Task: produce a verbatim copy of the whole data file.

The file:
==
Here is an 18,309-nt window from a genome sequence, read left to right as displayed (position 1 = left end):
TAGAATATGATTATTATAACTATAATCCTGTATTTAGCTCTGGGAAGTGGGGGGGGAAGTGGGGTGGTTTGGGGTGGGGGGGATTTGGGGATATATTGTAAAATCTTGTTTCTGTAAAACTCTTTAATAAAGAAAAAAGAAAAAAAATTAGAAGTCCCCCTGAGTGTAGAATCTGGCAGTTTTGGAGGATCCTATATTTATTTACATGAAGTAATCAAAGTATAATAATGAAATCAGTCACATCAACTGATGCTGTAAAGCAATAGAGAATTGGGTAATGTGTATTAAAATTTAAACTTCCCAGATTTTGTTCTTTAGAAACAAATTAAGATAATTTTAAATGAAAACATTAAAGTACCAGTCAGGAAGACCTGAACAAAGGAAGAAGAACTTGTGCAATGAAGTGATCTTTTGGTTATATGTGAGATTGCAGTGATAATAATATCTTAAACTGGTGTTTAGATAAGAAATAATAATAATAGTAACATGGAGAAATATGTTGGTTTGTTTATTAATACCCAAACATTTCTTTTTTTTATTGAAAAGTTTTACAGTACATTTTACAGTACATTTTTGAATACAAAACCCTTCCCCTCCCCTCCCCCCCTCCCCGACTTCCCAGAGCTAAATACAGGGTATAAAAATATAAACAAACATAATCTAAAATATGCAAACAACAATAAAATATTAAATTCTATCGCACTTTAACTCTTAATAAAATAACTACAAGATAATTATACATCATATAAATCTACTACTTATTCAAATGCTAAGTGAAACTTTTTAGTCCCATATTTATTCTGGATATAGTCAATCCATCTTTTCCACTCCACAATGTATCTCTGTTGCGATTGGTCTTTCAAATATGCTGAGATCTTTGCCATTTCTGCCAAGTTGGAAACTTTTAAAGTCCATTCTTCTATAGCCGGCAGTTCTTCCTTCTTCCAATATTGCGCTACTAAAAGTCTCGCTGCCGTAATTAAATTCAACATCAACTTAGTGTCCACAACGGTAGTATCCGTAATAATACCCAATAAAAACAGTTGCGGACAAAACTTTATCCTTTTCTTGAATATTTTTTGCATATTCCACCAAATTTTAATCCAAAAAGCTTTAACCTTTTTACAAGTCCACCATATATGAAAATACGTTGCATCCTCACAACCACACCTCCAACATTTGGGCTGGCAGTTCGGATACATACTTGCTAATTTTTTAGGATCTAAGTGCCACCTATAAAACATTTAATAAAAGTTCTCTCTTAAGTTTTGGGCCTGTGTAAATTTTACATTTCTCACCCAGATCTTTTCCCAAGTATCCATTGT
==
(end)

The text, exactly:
Here is an 18,309-nt window from a genome sequence, read left to right as displayed (position 1 = left end):
TAGAATATGATTATTATAACTATAATCCTGTATTTAGCTCTGGGAAGTGGGGGGGGAAGTGGGGTGGTTTGGGGTGGGGGGGATTTGGGGATATATTGTAAAATCTTGTTTCTGTAAAACTCTTTAATAAAGAAAAAAGAAAAAAAATTAGAAGTCCCCCTGAGTGTAGAATCTGGCAGTTTTGGAGGATCCTATATTTATTTACATGAAGTAATCAAAGTATAATAATGAAATCAGTCACATCAACTGATGCTGTAAAGCAATAGAGAATTGGGTAATGTGTATTAAAATTTAAACTTCCCAGATTTTGTTCTTTAGAAACAAATTAAGATAATTTTAAATGAAAACATTAAAGTACCAGTCAGGAAGACCTGAACAAAGGAAGAAGAACTTGTGCAATGAAGTGATCTTTTGGTTATATGTGAGATTGCAGTGATAATAATATCTTAAACTGGTGTTTAGATAAGAAATAATAATAATAGTAACATGGAGAAATATGTTGGTTTGTTTATTAATACCCAAACATTTCTTTTTTTTATTGAAAAGTTTTACAGTACATTTTACAGTACATTTTTGAATACAAAACCCTTCCCCTCCCCTCCCCCCCTCCCCGACTTCCCAGAGCTAAATACAGGGTATAAAAATATAAACAAACATAATCTAAAATATGCAAACAACAATAAAATATTAAATTCTATCGCACTTTAACTCTTAATAAAATAACTACAAGATAATTATACATCATATAAATCTACTACTTATTCAAATGCTAAGTGAAACTTTTTAGTCCCATATTTATTCTGGATATAGTCAATCCATCTTTTCCACTCCACAATGTATCTCTGTTGCGATTGGTCTTTCAAATATGCTGAGATCTTTGCCATTTCTGCCAAGTTGGAAACTTTTAAAGTCCATTCTTCTATAGCCGGCAGTTCTTCCTTCTTCCAATATTGCGCTACTAAAAGTCTCGCTGCCGTAATTAAATTCAACATCAACTTAGTGTCCACAACGGTAGTATCCGTAATAATACCCAATAAAAACAGTTGCGGACAAAACTTTATCCTTTTCTTGAATATTTTTTGCATATTCCACCAAATTTTAATCCAAAAAGCTTTAACCTTTTTACAAGTCCACCATATATGAAAATACGTTGCATCCTCACAACCACACCTCCAACATTTGGGCTGGCAGTTCGGATACATACTTGCTAATTTTTTAGGATCTAAGTGCCACCTATAAAACATTTAATAAAAGTTCTCTCTTAAGTTTTGGGCCTGTGTAAATTTTACATTTCTCACCCAGATCTTTTCCCAAGTATCCATTGT